From a young age, children in are taught to behave in a way that satisfies their society's standards of behavior. Each society has its own standards of behavior, also known as norms. One set of norms may be similar to those of another society, or one society's own set of norms can be the complete opposite of those of another society. But no matter how different or similar, norms are a part a society's core for they are the guidelines to how members are expected to act, and draws a line between what is acceptable and unacceptable. Despite efforts to enforce norms through social control, there are many people who deviate from these norms. Deviance is behavior that violates the standards of a group or society (Witt, 2013, p. 135). The act of deviance comes in many forms that range from harmless acts like a girl shaving her head, or it might be an action that is more extreme like committing murder.
Although they are not always bad, deviant acts can sometimes be seen as terrible and evil acts (Witt, 2013, p.136). One might ask themselves why another person would want to stray from what society finds acceptable. There are many answers to this question, but a unifying factor comes down to who holds the power and authority. In a lecture on the psychology of evil, psychologist and Stanford University professor, Philip Zimbardo (2008), stated, "Evil is the exercise of power." As stated before not all acts of deviance are evil, but if this viewpoint is applied to all deviant acts in general, it is evident that power and authority have a great influence on deviance. Two studies called "Status, Endorsement, and the Legitmacy of Deviance," "The False Enforcement of Unpopular Norms," and the movie The Invention of Lying, are all great examples of how power and authority influence deviance.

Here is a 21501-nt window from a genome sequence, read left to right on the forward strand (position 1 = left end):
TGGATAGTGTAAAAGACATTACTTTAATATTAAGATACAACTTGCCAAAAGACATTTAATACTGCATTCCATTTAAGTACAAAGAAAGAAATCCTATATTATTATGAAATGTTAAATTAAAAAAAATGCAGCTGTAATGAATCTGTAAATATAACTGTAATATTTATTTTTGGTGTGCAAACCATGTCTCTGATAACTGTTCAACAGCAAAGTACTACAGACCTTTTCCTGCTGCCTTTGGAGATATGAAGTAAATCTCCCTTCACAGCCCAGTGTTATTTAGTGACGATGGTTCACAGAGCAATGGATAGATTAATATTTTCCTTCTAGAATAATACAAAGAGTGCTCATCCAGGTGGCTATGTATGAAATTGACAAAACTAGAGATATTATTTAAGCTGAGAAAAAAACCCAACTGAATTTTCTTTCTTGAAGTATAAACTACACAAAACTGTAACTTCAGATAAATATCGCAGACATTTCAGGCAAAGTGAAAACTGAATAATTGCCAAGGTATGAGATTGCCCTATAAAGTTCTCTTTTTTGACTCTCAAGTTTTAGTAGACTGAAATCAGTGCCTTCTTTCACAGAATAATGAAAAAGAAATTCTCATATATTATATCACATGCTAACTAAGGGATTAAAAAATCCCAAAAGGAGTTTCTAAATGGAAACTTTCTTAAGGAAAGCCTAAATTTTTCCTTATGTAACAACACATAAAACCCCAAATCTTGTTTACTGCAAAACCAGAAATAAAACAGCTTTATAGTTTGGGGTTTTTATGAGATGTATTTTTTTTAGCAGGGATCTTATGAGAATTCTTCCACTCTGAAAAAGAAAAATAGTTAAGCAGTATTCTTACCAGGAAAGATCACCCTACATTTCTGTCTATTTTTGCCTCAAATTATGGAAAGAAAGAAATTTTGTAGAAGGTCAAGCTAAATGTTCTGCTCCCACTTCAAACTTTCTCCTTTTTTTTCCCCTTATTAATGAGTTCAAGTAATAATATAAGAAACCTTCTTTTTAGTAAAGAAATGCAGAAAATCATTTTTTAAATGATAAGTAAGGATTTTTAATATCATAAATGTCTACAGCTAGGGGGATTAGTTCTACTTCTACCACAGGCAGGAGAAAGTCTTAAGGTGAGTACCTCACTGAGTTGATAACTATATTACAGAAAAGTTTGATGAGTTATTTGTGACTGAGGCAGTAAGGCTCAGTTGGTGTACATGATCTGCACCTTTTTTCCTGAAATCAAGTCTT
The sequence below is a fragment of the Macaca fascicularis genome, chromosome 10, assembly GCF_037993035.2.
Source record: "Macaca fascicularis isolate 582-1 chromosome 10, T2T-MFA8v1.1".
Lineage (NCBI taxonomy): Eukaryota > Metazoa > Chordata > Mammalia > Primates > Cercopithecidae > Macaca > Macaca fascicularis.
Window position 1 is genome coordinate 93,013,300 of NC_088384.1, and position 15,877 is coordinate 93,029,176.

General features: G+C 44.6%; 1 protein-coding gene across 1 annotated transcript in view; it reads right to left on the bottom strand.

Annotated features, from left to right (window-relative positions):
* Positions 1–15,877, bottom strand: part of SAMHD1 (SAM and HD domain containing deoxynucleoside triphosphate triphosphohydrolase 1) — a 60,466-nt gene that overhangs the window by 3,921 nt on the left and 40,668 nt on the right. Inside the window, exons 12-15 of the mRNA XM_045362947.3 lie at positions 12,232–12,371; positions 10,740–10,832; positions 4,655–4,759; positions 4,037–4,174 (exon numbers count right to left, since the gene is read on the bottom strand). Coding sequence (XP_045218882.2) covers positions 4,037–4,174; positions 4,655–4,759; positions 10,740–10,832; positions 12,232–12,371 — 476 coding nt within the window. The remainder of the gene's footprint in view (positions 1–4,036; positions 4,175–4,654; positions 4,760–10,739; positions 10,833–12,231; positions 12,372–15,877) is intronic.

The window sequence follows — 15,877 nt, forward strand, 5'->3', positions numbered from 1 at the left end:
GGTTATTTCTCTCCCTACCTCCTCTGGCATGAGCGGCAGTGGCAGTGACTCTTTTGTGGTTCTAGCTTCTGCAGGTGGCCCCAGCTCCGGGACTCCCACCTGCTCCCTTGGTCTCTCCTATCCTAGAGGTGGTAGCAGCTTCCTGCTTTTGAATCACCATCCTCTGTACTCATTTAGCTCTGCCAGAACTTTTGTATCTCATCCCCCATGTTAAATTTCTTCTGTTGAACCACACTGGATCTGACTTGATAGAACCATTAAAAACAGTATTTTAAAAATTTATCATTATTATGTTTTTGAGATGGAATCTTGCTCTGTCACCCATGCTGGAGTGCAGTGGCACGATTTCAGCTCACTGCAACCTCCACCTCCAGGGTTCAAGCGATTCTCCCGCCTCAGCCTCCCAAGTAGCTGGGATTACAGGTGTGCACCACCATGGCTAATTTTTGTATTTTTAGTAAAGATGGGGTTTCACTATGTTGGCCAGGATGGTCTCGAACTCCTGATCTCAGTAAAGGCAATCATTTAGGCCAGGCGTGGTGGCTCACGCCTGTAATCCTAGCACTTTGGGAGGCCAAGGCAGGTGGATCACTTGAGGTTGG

In "Status, Endorsement, and the Legitimacy of Deviance," authored by C. Wesley Younts, a sample of 217 male freshman and sophomore undergraduates at a large university were gathered to conduct a study on deviance. The central questions the researchers wanted to answer included: the conditions under which deviance becomes legitimate and expected within the group, and how status and endorsement affect the probability that members will perform and pass on a certain deviant act to newer members.
In the experiment, the researchers established the prohibition from cheating as a norm to all of the participants by explaining that their university's policies on academic misconduct also applied to the experiment. Each participant then examined 15 pictures containing a rectangle composed of smaller black and white shapes. Within 10 seconds they had to decide whether each picture contained more black or more white. As incentive, participants were put under the impression that their pay was dependent on the number of questions they answered correctly, when in reality each person received $15. With that in mind, during the experiment the instructor introduced deviant behavior...